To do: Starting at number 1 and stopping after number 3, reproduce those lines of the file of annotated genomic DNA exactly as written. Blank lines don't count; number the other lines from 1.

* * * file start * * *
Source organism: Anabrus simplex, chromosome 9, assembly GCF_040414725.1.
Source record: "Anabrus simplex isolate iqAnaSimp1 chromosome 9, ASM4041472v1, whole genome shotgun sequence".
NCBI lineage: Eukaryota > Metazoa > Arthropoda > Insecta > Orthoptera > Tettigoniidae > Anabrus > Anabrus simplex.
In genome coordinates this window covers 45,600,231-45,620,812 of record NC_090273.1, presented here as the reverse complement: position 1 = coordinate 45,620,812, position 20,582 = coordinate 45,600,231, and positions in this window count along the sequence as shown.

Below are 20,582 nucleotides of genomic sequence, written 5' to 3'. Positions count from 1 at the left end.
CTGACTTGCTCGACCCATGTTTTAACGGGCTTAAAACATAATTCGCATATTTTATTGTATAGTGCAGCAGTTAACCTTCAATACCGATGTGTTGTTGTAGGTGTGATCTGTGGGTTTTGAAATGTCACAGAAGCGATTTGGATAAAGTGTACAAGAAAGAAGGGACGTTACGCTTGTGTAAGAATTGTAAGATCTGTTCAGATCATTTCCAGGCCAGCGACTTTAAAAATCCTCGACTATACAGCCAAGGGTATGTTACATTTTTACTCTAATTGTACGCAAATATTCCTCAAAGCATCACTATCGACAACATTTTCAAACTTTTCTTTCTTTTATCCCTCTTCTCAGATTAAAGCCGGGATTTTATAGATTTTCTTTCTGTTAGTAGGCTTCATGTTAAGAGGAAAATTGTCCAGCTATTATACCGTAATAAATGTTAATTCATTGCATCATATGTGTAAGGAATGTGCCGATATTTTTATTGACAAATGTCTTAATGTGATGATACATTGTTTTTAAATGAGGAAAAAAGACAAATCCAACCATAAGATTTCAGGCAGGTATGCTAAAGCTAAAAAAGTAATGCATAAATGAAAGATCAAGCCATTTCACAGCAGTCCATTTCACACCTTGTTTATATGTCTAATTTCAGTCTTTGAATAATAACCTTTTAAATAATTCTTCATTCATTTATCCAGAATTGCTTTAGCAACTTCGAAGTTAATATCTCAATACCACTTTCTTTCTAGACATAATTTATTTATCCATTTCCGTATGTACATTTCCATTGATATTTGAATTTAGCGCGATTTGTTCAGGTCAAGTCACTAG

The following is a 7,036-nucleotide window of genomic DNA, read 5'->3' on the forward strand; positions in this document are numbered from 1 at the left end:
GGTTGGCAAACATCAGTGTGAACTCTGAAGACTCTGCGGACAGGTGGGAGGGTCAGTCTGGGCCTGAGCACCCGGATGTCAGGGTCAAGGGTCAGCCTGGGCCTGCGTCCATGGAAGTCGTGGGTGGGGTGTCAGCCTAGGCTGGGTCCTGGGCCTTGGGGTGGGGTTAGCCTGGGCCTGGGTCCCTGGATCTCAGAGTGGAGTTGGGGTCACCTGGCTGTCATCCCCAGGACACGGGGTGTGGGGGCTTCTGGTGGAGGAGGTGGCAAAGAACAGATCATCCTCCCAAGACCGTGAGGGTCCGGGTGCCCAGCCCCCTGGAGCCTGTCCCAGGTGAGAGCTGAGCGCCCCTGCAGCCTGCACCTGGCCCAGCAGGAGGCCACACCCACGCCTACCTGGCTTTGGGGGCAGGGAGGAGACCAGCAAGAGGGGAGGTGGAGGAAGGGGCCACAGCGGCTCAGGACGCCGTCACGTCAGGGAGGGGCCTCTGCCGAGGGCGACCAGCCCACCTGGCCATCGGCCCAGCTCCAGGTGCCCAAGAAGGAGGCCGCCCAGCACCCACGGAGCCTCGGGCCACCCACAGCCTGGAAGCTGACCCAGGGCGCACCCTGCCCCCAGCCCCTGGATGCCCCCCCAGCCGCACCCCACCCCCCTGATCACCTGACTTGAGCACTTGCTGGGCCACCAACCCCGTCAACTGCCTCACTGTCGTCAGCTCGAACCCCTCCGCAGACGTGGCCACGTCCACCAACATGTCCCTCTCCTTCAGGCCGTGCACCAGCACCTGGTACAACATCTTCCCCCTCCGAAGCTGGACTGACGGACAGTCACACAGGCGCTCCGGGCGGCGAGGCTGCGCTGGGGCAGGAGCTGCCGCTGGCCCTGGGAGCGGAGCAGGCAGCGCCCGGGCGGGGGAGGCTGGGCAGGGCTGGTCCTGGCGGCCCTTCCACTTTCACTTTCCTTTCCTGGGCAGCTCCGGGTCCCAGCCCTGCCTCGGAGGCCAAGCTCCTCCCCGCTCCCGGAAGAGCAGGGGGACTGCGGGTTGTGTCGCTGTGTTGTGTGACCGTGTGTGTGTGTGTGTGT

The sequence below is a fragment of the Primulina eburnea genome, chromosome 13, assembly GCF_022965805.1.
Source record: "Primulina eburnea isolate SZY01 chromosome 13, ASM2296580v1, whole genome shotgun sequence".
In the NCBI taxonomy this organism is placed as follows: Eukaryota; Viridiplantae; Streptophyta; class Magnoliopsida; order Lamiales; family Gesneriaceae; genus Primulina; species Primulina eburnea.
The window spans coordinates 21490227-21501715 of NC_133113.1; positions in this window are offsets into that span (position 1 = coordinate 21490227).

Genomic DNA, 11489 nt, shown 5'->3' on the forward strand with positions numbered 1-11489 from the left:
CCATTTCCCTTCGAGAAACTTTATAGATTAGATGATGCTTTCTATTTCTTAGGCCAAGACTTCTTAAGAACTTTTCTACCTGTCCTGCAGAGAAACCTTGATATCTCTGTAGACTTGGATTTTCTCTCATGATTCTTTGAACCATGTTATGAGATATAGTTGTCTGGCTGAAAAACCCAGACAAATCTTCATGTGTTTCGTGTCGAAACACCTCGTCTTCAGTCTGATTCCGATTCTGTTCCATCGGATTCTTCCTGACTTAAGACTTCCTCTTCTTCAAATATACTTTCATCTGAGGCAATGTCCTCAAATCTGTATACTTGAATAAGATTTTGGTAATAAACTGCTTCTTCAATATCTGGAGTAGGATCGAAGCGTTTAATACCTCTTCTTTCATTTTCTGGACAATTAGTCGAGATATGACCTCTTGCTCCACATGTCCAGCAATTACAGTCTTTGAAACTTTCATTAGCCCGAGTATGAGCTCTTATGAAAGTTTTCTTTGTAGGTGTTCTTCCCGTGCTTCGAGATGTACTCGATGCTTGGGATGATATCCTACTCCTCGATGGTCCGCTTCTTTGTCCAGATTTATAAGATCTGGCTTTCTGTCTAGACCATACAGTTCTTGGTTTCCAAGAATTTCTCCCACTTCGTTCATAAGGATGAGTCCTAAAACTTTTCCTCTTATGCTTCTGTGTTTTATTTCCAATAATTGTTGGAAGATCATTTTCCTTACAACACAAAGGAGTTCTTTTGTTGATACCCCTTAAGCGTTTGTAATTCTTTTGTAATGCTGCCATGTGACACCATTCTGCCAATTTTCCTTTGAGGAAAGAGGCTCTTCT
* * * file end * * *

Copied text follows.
Source organism: Anabrus simplex, chromosome 9, assembly GCF_040414725.1.
Source record: "Anabrus simplex isolate iqAnaSimp1 chromosome 9, ASM4041472v1, whole genome shotgun sequence".
NCBI lineage: Eukaryota > Metazoa > Arthropoda > Insecta > Orthoptera > Tettigoniidae > Anabrus > Anabrus simplex.